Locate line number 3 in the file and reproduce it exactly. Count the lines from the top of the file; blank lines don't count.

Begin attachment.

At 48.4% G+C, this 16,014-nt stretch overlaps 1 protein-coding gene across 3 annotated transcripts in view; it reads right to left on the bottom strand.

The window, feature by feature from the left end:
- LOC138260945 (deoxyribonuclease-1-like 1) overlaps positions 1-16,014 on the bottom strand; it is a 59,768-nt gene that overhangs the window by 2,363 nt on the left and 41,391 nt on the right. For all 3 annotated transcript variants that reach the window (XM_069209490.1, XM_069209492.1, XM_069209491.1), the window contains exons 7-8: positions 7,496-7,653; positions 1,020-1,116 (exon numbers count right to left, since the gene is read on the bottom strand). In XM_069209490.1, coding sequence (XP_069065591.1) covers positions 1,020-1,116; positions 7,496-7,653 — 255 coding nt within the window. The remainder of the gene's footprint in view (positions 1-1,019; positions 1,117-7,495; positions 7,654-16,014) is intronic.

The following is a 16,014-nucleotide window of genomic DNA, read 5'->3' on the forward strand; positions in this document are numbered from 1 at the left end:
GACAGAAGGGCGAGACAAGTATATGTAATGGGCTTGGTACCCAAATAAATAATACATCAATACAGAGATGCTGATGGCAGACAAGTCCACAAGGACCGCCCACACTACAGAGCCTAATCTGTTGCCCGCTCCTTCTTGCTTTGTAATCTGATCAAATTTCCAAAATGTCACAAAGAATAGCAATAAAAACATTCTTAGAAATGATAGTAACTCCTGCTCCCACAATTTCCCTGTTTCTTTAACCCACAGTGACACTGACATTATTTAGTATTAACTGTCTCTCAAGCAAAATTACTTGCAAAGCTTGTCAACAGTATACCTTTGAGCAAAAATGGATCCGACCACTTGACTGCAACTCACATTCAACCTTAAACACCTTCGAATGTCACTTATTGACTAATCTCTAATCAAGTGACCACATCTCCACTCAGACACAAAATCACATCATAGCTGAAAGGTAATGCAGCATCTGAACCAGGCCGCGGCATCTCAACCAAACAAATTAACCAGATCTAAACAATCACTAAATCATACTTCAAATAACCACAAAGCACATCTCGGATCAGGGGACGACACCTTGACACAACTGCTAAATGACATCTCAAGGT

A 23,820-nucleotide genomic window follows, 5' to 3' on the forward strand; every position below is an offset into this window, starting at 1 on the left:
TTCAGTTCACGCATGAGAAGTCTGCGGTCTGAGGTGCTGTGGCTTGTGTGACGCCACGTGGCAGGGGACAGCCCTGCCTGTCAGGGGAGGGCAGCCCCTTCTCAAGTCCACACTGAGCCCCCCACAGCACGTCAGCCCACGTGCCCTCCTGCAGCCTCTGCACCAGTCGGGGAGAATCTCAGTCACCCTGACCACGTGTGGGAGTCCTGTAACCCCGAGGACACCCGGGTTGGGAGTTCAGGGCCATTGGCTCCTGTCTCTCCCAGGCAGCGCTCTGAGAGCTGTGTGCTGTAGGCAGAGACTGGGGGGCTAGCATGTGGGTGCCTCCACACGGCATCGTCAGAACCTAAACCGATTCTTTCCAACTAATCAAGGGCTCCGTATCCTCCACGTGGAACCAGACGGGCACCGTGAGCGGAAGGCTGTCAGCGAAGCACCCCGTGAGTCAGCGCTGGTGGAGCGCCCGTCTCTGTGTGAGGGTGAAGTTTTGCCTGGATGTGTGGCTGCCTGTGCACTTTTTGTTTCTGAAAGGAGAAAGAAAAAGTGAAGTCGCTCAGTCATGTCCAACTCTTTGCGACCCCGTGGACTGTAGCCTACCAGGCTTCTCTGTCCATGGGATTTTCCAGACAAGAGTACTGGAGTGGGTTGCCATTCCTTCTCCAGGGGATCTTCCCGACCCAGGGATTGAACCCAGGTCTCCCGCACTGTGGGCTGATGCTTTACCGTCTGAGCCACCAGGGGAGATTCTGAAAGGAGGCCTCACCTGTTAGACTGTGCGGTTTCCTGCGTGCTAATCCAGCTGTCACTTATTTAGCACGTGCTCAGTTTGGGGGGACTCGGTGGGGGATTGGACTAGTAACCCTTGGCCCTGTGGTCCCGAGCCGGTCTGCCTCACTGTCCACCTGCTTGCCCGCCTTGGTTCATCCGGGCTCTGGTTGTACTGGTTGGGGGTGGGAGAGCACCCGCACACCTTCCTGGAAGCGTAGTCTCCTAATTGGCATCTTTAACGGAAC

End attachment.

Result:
- LOC138260945 (deoxyribonuclease-1-like 1) overlaps positions 1-16,014 on the bottom strand; it is a 59,768-nt gene that overhangs the window by 2,363 nt on the left and 41,391 nt on the right. For all 3 annotated transcript variants that reach the window (XM_069209490.1, XM_069209492.1, XM_069209491.1), the window contains exons 7-8: positions 7,496-7,653; positions 1,020-1,116 (exon numbers count right to left, since the gene is read on the bottom strand). In XM_069209490.1, coding sequence (XP_069065591.1) covers positions 1,020-1,116; positions 7,496-7,653 — 255 coding nt within the window. The remainder of the gene's footprint in view (positions 1-1,019; positions 1,117-7,495; positions 7,654-16,014) is intronic.